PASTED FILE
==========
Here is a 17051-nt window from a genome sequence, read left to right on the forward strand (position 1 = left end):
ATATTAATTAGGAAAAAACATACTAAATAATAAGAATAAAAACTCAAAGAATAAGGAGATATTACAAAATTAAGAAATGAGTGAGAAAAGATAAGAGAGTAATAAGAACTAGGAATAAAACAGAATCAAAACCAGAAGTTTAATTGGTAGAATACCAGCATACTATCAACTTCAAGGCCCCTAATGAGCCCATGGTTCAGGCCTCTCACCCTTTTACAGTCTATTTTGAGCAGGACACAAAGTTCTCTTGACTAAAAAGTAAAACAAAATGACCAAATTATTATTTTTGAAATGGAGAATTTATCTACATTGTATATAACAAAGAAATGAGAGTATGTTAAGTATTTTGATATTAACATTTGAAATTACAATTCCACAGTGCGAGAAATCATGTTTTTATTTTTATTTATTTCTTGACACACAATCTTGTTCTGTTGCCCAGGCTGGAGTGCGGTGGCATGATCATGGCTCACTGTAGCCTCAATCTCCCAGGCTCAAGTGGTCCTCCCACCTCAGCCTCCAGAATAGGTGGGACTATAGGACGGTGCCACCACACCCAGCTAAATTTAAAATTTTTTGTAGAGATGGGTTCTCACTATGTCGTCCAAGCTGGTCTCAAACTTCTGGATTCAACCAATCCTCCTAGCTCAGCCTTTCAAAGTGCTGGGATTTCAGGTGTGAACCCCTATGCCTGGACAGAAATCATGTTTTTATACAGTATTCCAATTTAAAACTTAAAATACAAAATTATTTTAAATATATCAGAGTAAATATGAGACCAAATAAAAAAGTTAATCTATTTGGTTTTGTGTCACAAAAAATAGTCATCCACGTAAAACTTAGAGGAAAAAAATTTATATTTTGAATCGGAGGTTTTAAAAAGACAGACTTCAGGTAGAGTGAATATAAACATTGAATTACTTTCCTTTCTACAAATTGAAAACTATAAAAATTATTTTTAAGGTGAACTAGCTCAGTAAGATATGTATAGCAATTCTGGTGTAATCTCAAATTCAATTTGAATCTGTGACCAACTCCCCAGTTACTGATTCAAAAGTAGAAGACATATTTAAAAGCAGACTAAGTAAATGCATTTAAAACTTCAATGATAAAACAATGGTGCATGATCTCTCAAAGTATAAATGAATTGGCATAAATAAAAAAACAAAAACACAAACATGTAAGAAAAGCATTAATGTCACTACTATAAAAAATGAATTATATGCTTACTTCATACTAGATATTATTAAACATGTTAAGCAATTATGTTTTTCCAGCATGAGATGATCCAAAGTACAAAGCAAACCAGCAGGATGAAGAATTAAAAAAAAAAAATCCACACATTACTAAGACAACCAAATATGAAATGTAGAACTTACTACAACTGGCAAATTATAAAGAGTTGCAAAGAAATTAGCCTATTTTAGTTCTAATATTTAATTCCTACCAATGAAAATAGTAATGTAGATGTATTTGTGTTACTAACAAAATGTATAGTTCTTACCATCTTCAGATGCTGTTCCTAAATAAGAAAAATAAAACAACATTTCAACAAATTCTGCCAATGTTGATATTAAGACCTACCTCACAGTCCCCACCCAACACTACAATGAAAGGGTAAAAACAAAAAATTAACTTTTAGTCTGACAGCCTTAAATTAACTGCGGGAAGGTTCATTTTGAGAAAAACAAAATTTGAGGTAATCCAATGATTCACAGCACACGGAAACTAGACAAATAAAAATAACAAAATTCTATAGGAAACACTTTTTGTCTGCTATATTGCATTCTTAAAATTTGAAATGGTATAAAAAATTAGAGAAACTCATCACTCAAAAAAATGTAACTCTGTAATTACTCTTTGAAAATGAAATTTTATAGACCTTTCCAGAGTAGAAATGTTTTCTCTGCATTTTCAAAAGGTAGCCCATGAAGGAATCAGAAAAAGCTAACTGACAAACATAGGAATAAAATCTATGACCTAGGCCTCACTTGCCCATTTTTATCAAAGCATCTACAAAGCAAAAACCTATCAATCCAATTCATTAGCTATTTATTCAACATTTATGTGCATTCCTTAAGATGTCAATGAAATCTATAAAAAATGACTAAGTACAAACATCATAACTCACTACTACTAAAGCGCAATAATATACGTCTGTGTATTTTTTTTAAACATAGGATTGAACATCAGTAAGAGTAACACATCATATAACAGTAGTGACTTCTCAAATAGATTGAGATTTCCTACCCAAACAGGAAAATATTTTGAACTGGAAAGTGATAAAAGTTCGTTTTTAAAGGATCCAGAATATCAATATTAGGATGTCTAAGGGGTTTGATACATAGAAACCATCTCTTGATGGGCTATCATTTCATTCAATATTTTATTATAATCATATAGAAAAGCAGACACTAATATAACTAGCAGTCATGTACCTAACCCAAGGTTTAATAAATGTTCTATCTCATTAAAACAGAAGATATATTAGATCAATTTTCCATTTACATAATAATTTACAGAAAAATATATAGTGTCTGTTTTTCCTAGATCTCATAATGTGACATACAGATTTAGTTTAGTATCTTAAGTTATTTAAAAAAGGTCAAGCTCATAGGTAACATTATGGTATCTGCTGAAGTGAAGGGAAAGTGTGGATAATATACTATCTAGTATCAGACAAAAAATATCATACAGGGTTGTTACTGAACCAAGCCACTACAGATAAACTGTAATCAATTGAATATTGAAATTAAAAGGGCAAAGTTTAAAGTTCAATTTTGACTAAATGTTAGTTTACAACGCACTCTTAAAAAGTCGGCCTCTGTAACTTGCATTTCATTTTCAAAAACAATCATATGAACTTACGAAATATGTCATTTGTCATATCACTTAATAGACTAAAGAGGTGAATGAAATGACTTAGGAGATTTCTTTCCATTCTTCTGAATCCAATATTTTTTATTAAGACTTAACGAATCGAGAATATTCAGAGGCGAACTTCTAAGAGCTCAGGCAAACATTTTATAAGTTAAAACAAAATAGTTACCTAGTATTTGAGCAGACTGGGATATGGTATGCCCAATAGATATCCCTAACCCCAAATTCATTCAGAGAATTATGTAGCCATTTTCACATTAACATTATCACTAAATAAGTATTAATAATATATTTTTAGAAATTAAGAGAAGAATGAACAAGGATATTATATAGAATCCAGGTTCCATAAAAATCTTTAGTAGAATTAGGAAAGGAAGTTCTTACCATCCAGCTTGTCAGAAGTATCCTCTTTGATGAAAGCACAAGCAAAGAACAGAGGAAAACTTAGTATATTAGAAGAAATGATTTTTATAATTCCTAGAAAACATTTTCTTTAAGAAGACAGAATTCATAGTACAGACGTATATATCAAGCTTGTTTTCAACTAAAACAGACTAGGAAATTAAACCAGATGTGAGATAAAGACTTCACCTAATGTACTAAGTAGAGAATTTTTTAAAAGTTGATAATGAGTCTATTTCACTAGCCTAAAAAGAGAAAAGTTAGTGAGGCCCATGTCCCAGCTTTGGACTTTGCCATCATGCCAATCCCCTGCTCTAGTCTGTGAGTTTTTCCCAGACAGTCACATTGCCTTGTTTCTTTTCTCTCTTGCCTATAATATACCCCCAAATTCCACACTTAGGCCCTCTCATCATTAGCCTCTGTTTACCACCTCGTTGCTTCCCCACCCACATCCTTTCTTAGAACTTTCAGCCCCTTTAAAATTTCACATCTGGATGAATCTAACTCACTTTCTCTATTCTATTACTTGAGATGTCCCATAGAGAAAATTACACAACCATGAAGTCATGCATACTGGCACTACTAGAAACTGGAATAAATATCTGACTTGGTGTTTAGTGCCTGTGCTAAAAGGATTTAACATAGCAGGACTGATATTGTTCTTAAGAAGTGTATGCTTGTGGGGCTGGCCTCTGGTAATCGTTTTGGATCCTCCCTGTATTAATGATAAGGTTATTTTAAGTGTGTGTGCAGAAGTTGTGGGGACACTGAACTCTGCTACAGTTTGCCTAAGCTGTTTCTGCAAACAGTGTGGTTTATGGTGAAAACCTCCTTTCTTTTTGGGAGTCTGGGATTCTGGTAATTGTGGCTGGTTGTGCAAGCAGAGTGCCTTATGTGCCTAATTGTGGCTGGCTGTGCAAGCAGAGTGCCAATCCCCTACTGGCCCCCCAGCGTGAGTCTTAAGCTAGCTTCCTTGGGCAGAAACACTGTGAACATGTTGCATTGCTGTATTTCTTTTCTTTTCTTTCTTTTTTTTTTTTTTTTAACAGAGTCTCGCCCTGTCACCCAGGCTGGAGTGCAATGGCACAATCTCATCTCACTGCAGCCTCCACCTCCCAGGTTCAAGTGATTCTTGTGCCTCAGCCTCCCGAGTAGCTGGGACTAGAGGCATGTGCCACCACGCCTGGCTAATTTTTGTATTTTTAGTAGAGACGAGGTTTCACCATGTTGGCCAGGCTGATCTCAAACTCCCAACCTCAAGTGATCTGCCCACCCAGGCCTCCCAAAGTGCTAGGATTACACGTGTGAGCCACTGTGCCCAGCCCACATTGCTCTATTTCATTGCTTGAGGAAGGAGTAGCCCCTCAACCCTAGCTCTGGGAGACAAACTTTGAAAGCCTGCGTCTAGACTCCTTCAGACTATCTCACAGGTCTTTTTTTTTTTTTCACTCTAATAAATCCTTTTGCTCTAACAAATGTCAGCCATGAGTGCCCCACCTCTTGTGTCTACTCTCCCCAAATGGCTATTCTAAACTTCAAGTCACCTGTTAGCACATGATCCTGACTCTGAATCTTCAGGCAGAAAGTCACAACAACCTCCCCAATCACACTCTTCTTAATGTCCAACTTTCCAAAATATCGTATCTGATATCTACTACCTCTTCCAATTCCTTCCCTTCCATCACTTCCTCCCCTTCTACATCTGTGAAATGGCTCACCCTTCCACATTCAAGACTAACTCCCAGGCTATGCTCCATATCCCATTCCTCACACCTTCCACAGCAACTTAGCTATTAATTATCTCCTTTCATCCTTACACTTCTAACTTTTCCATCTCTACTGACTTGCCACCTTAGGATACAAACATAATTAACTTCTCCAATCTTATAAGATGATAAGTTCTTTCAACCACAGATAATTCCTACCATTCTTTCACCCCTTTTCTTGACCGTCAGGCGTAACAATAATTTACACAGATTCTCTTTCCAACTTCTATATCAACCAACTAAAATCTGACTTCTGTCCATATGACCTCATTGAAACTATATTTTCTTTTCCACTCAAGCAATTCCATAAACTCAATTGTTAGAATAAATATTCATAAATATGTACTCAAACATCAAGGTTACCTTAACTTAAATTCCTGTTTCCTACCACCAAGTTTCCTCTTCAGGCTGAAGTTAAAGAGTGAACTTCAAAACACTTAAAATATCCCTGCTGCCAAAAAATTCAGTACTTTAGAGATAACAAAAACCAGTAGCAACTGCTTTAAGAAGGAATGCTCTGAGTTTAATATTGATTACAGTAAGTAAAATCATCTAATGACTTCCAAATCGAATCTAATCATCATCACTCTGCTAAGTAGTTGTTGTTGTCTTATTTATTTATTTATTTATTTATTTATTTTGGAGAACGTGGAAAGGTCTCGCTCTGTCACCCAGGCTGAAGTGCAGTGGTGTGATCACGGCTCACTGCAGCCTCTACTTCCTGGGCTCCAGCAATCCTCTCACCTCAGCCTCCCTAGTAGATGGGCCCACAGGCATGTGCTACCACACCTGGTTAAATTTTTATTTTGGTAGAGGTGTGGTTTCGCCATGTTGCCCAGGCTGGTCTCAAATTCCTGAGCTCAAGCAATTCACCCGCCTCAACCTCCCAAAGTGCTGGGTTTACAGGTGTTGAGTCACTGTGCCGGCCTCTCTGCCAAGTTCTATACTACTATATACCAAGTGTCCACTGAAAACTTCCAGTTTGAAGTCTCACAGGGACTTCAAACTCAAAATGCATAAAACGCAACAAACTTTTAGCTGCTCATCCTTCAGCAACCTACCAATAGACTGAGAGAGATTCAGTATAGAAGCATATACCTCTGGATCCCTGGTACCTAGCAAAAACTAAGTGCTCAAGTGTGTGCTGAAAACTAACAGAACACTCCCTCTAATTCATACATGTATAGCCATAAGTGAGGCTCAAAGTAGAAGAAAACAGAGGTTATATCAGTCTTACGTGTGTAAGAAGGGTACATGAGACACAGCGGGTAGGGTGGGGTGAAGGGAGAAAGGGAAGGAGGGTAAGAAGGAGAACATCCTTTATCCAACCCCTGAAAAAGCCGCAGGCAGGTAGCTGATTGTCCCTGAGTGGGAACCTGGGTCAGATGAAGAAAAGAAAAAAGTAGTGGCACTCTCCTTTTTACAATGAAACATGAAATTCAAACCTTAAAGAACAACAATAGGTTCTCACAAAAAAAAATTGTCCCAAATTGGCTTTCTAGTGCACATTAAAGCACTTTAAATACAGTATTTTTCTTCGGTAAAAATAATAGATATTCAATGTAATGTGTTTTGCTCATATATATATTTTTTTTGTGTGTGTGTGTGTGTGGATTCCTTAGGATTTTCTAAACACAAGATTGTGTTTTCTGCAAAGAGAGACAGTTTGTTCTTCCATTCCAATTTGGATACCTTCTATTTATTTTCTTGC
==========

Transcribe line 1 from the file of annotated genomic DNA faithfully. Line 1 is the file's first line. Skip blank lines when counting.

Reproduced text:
Here is a 17051-nt window from a genome sequence, read left to right on the forward strand (position 1 = left end):